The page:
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Same with the pheasants not much farther along. There were hens and a couple of roosters and a trio of this year’s young just getting their adult feathers but man, did they ever scoot when I slowed the truck. It’s hunting season now so maybe they’re a little extra cautious.
The mule deer not far from the pheasants were unperturbed, as mule deer usually are. There was a momma and two babies down along the river and though they did walk off eventually, they basically just stared at me. I love mulies.
The wind picked up a bit more as I passed through Redland and Rosebud and kept going along the Rosebud River. The sun was more intermittent now, clouds blown in from the north beginning to obscure it, but it was still fairly bright.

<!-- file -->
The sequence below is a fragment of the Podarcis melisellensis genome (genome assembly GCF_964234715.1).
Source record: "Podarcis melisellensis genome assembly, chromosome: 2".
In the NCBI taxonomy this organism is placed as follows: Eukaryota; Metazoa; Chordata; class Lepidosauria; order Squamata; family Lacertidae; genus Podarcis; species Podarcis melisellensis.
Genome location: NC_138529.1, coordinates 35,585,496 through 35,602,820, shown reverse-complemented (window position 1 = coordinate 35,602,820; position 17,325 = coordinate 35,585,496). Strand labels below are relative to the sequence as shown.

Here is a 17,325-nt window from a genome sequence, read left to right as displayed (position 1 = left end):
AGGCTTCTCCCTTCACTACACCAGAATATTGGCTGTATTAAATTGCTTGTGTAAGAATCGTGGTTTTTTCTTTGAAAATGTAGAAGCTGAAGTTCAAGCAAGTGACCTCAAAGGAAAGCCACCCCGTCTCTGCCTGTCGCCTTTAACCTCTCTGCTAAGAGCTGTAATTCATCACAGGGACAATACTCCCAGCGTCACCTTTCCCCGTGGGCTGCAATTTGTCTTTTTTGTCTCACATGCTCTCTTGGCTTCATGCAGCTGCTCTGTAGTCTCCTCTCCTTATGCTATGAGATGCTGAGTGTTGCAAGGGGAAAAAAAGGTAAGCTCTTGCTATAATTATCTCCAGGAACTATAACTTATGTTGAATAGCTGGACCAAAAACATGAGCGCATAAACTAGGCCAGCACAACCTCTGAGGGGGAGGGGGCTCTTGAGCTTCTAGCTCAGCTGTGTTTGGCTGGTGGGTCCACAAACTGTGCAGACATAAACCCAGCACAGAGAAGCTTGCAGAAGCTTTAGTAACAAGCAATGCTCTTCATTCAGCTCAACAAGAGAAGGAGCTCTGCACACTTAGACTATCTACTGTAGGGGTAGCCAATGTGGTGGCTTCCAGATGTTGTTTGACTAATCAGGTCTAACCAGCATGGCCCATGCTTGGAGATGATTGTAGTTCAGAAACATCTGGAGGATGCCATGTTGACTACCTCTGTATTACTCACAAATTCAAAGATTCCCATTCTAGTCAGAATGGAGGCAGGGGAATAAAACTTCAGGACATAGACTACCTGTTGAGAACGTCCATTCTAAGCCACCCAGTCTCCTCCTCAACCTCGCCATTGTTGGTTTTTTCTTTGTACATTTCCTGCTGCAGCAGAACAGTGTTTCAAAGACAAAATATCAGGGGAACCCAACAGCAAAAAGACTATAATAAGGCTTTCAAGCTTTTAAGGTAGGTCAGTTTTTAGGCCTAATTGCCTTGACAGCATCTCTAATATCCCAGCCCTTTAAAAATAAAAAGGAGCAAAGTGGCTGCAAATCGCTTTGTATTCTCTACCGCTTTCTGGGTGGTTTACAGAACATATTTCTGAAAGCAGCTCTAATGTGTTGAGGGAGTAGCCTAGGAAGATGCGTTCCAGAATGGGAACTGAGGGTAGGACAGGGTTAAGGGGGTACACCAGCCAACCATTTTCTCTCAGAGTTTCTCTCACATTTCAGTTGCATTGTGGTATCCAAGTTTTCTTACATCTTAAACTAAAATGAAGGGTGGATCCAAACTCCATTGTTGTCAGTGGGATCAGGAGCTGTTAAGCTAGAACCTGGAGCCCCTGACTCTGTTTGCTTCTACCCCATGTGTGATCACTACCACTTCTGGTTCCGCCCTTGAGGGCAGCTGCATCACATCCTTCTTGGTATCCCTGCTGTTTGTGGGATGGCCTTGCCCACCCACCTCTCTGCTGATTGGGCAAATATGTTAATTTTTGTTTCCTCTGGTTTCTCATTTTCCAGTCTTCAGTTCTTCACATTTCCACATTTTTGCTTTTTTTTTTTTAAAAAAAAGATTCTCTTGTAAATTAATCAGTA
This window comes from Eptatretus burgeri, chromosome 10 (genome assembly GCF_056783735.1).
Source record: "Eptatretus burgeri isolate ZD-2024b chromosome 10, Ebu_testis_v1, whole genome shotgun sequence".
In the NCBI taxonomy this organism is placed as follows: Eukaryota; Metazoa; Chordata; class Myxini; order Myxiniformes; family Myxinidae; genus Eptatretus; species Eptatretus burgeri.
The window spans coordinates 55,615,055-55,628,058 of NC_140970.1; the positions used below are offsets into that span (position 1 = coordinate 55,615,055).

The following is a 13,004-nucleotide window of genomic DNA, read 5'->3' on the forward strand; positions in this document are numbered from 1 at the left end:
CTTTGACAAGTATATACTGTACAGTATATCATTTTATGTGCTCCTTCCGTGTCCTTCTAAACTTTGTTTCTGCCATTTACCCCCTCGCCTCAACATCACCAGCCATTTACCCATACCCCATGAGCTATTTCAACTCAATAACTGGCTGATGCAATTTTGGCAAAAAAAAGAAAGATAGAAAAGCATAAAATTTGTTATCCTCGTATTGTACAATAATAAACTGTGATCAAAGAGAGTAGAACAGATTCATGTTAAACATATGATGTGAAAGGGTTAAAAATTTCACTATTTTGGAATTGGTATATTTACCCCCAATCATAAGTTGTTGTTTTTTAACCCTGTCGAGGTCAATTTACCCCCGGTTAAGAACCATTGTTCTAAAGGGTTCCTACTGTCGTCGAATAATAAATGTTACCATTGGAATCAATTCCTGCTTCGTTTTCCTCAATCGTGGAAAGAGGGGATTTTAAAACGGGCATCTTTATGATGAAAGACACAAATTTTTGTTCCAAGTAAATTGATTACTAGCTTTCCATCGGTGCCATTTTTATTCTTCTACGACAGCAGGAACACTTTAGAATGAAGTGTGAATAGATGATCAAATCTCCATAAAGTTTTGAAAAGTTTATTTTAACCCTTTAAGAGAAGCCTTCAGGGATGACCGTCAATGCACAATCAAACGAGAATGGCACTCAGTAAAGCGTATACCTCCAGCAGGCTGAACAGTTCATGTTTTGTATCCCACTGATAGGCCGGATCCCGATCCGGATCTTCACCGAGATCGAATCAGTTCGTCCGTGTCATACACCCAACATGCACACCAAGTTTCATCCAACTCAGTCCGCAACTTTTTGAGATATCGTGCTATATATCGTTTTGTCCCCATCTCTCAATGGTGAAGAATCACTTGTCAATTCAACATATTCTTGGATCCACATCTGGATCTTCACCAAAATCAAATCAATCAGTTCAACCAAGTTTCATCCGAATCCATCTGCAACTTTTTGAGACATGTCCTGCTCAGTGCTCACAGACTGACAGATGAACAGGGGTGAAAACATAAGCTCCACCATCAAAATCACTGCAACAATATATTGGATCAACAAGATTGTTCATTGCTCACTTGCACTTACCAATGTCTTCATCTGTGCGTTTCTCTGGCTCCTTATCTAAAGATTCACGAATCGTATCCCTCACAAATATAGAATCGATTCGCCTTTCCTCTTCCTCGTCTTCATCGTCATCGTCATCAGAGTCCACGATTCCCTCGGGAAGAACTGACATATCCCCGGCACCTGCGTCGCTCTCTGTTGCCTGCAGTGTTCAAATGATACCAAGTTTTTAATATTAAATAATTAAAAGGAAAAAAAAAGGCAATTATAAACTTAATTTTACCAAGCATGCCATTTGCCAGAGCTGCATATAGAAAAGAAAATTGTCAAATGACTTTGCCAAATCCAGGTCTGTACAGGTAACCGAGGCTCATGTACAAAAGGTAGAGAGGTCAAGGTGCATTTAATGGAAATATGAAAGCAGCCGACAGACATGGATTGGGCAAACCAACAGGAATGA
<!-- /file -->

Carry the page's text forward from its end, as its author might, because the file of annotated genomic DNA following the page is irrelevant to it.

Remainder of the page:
Certainly bright enough to light the river valley.
I followed a twisty road down along the edge of steep coulee to a bridge over the river at a narrow spot in the valley. Water birch, now mostly yellow, and aspens covered the north-facing slopes while the bottom was full of willows along the banks and sagebrush out on the flats. Cactus hung in spiky drapes along the road cut.
All of it was in the first stages of the fall colour change, everything from lime green to bright red. Even the cactus was starting to take on a purple tinge. Patches of fleabane and hawkweed added a bit of late-summer loveliness.
I found another mule deer just up the road, a young buck this time. He didn’t want to stick around, though, and went pogoing off across a badlands outcrop into a stand of saskatoons. At the top of the hill, back on the flats, I ran into a flock of robins. Must have been over a hundred of them, so many that at first I thought they were starlings. They barely sat still as I tried for pictures.